Seriously, the decision to go “away” is an important one, and needs to be made by all concerned. The student has to be ready and able to deal with life as it presents itself (even within the cocoon of college) without immediate parental involvement; the parent(s) have to be ready and able to let the student go. If either part of this isn’t solid, then the student likely should not “go away to school”.

      In our family, this was never an issue. Mom had traveled from Tacoma, WA to attend KU; my trip from Wellington to Lawrence was admittedly much shorter, but in practical terms was longer than that of my wife. Both daughters wanted to go away to school, and much time was spent with them by us reviewing the pros and cons. Not saying we did the perfect job, but at least both knew to some extent what they would be dealing with as a resident student “away from home”.

  5. 6176746f6c6c65

    If Pharmacy is a goal, then KU is the eventual answer here in Kansas. It (Pharmacy) is, as I recall, a six year academic program, and is not for the faint at heart or for those who don’t relish hard work. It isn’t just the biology classes; organic chemistry is a killer, too (just as for pre-meds).

    A thought (from memory of a friend of the elder’s who wanted to be a pharmacist): Pitt State has, as I understand things, a good undergraduate program that prepares students well for the final two years in Lawrence. Four years in Pittsburg, then two years in Lawrence.

    The elder is considering Pharmacy right now. Her education and academic interests tie in with such a program, and as she and her hubby are currently in the Twin Cities as he completes the Ph.D program in Physics at “the U”, she is taking a hard look at the UM Pharmacy program (very highly regarded). Of course, as their first child is on the way, this may be something that is put on the back burner a while. I know her interest in this has been sparked by the looming budget crisis in Minnesota which makes the one here in Kansas look like “chump change”, and which has caused her to believe she might not be able to obtain a teaching job for next year, even though she is licensed to teach chemistry, biology and math.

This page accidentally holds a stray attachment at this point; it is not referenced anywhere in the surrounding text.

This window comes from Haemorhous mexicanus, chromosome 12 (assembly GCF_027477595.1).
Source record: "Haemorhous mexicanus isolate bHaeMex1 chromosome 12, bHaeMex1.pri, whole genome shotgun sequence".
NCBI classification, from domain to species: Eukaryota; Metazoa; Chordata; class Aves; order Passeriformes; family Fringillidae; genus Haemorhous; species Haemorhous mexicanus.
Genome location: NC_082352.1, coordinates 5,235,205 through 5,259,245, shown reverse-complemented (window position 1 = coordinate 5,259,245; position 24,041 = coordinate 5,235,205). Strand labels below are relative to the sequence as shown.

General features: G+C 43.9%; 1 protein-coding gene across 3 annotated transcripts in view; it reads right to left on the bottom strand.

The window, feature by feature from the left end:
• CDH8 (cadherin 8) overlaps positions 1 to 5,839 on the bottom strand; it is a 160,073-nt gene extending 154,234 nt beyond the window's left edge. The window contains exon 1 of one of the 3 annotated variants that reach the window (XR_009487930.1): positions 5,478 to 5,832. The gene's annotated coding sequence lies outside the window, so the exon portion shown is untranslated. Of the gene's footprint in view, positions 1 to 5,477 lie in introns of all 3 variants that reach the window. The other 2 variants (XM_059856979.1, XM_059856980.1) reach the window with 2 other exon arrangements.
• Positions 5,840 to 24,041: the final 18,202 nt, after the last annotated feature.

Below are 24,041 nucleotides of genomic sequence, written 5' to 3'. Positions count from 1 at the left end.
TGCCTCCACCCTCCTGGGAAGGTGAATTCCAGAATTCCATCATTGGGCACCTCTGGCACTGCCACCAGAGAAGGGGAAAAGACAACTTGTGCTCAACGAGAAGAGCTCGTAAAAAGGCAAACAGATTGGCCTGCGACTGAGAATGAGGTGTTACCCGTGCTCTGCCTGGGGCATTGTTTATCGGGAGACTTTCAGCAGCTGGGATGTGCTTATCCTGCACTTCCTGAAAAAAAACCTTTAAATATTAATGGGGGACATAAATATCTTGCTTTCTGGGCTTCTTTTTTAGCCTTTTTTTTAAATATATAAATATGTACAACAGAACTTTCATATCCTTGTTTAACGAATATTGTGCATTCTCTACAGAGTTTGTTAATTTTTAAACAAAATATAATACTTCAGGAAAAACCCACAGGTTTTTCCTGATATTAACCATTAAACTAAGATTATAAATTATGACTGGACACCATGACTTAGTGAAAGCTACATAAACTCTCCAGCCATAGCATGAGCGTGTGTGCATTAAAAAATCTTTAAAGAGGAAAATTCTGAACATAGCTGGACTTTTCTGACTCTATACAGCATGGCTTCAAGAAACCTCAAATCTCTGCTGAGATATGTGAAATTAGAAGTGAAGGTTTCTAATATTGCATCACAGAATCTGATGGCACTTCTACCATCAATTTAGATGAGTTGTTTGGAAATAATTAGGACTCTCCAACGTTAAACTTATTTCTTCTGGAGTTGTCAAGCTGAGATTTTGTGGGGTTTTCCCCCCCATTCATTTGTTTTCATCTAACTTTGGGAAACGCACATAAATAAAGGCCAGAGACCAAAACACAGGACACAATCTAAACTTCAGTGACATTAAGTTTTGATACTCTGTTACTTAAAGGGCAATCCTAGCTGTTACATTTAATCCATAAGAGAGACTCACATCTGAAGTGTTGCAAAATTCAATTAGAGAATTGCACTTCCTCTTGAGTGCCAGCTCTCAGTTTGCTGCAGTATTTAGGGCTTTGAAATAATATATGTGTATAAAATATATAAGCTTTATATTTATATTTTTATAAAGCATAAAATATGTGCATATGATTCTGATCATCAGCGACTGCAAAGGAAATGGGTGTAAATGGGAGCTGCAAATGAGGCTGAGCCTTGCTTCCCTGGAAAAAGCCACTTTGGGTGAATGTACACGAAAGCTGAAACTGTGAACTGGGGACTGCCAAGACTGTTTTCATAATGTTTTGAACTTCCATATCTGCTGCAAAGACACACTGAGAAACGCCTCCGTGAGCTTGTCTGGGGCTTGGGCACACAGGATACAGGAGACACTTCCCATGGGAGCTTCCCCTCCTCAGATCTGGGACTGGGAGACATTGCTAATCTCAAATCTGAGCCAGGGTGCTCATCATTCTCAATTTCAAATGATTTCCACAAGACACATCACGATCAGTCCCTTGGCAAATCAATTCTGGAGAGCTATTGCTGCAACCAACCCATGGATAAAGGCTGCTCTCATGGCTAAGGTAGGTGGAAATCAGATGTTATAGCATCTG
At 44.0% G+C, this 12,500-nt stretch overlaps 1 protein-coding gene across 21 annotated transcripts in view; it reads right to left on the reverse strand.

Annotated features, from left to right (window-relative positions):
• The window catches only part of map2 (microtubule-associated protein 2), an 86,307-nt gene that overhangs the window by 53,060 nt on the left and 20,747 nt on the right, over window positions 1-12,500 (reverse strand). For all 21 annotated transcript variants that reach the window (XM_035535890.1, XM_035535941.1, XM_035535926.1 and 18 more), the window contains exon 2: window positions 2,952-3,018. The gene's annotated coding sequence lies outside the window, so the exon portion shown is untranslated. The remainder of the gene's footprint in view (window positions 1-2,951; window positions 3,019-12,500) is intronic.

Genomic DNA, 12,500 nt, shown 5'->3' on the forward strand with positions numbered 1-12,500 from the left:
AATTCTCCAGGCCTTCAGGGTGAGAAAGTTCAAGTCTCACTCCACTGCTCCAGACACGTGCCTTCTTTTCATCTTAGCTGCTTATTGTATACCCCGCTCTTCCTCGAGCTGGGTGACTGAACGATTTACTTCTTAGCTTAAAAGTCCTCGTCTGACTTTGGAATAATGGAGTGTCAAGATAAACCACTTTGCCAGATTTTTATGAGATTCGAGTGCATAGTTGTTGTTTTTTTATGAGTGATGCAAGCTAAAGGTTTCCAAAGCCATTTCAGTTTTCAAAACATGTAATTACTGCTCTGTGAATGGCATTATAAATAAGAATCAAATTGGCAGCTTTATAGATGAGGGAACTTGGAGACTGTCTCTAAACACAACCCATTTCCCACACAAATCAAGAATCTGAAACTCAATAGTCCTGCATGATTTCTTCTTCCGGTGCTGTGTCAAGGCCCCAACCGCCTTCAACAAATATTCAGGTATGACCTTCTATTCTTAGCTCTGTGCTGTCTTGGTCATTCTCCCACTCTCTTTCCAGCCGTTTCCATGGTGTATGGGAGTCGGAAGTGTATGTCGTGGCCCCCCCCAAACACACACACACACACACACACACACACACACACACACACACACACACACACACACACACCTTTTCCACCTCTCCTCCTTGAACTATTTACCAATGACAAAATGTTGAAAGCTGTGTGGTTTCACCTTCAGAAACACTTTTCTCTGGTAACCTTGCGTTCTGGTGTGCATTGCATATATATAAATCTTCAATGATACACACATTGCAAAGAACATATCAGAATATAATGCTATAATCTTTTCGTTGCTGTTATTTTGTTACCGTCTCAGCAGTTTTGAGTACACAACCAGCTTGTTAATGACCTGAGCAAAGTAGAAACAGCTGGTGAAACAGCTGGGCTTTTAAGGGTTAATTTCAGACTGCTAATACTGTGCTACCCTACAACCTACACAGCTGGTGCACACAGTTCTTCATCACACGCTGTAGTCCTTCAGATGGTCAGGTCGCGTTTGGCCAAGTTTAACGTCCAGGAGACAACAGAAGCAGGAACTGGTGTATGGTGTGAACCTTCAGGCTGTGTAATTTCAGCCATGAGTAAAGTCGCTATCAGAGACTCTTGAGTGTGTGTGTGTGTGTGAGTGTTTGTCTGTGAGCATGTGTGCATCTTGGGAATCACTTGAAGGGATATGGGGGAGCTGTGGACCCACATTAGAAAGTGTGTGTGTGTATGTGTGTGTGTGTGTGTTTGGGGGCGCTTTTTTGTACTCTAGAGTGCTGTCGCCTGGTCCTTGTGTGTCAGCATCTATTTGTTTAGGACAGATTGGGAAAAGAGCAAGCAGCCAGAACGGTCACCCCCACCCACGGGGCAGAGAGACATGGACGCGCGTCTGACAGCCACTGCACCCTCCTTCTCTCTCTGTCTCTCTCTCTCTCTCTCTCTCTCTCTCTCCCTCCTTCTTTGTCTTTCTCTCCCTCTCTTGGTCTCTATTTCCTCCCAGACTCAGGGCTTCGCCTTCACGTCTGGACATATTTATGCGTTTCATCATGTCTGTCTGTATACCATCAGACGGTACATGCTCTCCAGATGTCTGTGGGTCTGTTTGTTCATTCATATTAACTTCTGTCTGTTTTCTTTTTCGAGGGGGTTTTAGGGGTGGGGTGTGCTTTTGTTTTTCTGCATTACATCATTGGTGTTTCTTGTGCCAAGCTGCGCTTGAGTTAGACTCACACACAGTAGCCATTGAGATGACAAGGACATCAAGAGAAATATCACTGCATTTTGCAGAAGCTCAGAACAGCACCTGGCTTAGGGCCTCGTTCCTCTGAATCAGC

Anyway, best of luck to the daughter whatever area of study she decides to pursue. I’m available for consultation, of course. 🙂

  6. 6176746f6c6c65

    fnord, your post illustrates the “truism” that half of what is learned in college occurs outside the classroom. That’s why “going away to college”, if possible, is the better way, for both parents and students.

  7. 6176746f6c6c65

    It really comes down to what one is seeking from “higher education”. If what one desires is merely a diploma, then the least expensive way to accomplish this is the best. If, however, one wishes to receive an education, then choice of school, being a resident student vs. a commuter, etc., is the best. All is my (less than) humble opinion, of course.

  8. 6176746f6c6c65

    Thanks, fnord. I was familiar with most of the schools included there, as I’ve been keeping up with the developments in financial aid as a part of my “unofficial” college advisor role.

    One thing for parents of Juniors in high school to be aware of is that the financial aid picture has dramatically changed in the recent few years, and I’ll guarantee has really changed since the parents were in college. There are a great number of institutions which provide 100% of demonstrated need financial aid; there are a growing number which are providing this aid through grants (no loans). Again, diversity on campus is the key; geographical diversity, economic diversity, and ethnic diversity are all pieces of the overall “diversity” puzzle.

    I’d also venture to said parents that if the student is male, he will get some ‘bonus points’ in the admissions process at schools striving to keep a rough gender equality within the student body. This is due to the curious phenomenon of a decreasing number of males applying to college relative to an increasing number of females.

    I’d also point out that in the case of at least one of our children, the fact that we reside in Kansas was good for some extra consideration by the admissions committees of the private schools to which application was made. No one person explicitly said this, but the comments made during visits, etc., made it clear that it didn’t hurt.